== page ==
Reviews written by registered user
|3 reviews in total|
In reading some of the negative reviews here, I almost feel like people
went in to this film taking it far too seriously. Having not seen the
stage show, I can't compare, but as a campy 80s musical, it delivered
far more than I expected.
The two young people playing the lead roles aren't brilliant in their performances--but they don't have to be. Neither is storyline that strong. Again, it doesn't have to be. The music is the star here (okay, maybe only second to Tom Cruise, but still...).
This is just a fun romp of a movie for anyone who is the least bit familiar with the music of the era. It's a film you can just escape into and laugh at the silliness of it all. The musical performances are all pretty terrific and the comedy so over the top that the people in attendance were laughing so hysterically at times that you'd miss the next line.
Finally, Tom Cruise delivers in a way that can surprise even the most jaded movie-goer. His voice & screen presence really do make the film. I realize that there probably was a bit of studio magic happening, but it is still damned impressive.
There are a few details that can one can nit-pick about if they wish (yes, Skid Row wouldn't have been playing over the speakers in Tower Records in 1987, and Sherrie's hair looks a little more 1977 than 1987), but none of it really takes away from the pure enjoyment of the film.
I'm giving this 9 stars because it delivers exactly what it should. Bonus: look for actual 80s rockers in the crowd outside the bar during "We Built This City." :)
Sometimes you just need a movie that makes you smile, laugh, and feel good about life for a couple hours. This works. Grant is hilarious and believable in his role as a "has-been" 80's pop star and Barrymore is fun to watch. There are no surprises but the video sequence at the beginning of the film alone is worth the price of admission. For anyone who remembers the absurdity of 80's pop (and especially for those who reveled in it!), it is a lot of fun. It's a movie that doesn't take itself or its characters too seriously (if at all). It's well done, however, and I found the concert scene at Madison Square Garden amazingly realistic, for what it is.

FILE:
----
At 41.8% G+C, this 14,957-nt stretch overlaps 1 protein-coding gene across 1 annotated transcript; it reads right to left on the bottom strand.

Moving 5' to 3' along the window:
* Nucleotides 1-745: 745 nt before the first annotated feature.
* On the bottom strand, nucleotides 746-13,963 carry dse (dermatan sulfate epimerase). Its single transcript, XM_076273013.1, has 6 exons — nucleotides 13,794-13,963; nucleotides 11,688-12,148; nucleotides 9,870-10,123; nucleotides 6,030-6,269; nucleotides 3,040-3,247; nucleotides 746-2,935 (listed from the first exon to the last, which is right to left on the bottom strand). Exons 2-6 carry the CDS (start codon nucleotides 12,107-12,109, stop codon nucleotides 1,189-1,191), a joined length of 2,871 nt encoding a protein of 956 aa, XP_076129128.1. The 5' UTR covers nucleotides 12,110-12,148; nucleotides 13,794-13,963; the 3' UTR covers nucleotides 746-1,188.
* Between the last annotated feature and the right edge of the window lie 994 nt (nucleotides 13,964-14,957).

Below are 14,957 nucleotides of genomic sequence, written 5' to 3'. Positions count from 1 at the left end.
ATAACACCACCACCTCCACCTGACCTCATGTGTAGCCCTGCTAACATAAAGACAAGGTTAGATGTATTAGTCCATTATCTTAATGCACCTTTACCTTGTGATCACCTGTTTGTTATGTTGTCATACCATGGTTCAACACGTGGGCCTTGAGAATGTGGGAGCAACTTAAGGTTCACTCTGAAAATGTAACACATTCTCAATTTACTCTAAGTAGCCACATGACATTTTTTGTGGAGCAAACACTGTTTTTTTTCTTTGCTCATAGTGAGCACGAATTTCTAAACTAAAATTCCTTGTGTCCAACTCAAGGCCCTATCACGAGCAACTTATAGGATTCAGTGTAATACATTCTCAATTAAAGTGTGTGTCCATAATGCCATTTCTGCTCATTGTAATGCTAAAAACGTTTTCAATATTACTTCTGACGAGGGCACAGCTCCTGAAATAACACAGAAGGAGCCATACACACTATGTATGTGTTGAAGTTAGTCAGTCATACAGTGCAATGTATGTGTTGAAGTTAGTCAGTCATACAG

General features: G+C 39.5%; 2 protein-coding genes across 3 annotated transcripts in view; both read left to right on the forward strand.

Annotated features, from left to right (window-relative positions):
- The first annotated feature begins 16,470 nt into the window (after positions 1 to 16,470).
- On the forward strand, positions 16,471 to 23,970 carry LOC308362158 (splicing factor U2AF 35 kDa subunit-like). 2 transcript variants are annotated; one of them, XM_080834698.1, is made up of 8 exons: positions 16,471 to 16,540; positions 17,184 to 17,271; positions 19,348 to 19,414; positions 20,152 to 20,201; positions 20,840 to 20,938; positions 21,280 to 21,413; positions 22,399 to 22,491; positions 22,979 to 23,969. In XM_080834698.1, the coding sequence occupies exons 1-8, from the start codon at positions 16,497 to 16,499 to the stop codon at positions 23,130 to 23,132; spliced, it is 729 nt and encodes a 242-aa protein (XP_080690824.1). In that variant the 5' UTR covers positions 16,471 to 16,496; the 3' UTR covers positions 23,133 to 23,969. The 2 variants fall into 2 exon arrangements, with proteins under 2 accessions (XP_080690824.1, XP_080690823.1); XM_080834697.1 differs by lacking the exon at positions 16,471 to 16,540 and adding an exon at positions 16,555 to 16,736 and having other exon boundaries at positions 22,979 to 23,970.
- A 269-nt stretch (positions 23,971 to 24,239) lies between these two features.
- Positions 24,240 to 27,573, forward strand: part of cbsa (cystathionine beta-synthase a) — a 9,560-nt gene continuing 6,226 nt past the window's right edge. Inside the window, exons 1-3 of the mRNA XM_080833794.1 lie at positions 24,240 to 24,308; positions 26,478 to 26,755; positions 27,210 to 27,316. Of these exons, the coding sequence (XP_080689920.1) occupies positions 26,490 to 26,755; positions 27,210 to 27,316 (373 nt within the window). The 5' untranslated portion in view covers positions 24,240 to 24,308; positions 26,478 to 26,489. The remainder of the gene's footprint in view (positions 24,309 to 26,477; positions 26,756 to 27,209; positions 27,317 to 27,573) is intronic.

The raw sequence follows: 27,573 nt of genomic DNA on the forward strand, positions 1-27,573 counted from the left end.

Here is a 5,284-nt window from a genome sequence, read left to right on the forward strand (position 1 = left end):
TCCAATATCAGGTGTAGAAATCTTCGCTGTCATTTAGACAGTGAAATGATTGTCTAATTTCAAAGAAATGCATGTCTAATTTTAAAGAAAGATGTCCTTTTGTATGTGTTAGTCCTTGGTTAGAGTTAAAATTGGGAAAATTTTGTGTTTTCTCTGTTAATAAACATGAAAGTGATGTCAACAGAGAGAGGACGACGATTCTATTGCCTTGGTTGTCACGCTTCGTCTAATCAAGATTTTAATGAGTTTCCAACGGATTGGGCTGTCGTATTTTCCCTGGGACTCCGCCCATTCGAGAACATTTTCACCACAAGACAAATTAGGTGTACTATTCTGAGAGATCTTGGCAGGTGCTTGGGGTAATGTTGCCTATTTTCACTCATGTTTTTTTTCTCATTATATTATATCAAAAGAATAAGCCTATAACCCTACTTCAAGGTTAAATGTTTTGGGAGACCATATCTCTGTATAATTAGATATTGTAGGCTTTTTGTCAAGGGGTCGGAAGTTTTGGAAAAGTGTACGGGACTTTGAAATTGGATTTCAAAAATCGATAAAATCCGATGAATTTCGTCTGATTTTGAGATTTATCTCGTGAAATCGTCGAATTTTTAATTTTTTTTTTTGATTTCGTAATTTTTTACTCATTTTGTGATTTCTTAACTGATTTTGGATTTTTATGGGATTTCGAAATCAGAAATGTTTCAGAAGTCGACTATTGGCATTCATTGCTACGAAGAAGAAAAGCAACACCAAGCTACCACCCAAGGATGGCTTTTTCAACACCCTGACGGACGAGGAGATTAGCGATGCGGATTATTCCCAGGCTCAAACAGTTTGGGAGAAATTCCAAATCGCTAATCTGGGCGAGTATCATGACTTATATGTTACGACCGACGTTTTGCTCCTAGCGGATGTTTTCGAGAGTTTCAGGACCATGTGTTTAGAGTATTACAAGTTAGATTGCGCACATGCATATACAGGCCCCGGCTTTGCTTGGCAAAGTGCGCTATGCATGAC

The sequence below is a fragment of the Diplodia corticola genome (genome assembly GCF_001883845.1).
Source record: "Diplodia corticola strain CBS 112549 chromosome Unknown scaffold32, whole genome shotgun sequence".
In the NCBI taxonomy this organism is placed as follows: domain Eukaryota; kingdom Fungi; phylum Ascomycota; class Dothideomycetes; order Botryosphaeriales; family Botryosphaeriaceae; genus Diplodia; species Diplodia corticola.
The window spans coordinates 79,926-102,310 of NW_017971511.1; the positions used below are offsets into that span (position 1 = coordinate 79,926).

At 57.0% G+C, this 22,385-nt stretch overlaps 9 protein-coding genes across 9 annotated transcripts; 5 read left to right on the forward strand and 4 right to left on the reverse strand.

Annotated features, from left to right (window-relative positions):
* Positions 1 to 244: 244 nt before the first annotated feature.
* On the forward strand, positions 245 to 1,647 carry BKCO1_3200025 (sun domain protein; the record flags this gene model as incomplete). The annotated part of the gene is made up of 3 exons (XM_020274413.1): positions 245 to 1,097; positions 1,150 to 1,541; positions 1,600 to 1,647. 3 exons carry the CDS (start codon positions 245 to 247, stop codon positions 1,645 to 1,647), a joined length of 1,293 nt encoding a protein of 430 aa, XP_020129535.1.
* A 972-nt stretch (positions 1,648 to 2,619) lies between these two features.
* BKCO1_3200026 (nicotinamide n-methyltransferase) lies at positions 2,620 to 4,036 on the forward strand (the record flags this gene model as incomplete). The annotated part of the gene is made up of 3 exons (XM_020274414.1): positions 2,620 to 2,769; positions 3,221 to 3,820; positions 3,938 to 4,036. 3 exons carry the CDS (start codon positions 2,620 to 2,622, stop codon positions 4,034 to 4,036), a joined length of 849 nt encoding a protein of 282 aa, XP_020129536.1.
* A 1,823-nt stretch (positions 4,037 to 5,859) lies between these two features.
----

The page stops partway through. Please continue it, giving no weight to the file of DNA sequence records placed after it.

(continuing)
It's easy to get caught up in the "too many characters" argument or that there are too many stories left unfinished or incomplete. IMO, it's important to remember this is a snapshot of just ONE day. How much are we expected to know about any of the characters in that time period? How much do you learn about the guy sitting next to you on the plane with whom you visit during a three hour flight? I admit that at first I was thinking, "Okay Emilio, where are you going with this and why do I care about all these people?" It seemed a little disjointed to me. But then I found myself going with it and appreciating the idea that we were getting a glimpse into the lives of a few of the people at the Ambassador hotel that day. I thought the performances by all were very strong, although I'll admit it was next to impossible to get beyond the all-star cast, simply because the plot isn't structured to bring you close enough to the characters to lose sight of who is playing the role. But again, in the end it didn't matter because the artistry of it all--the music, the camera shots, the inclusion of film and audio footage of Bobby Kennedy, the significance of these characters we've been following throughout... it just worked for me. It is also hard to ignore how much RFK's message resonates in our political climate today. As the credits rolled, at least half of the audience remained in their seats, from those sitting in stunned silence to others almost sobbing. Complete strangers were gathered outside the theater, talking about the movie or their own memories of Kennedy. It is clearly a labor of love for Emilio but I think he did a fabulous job.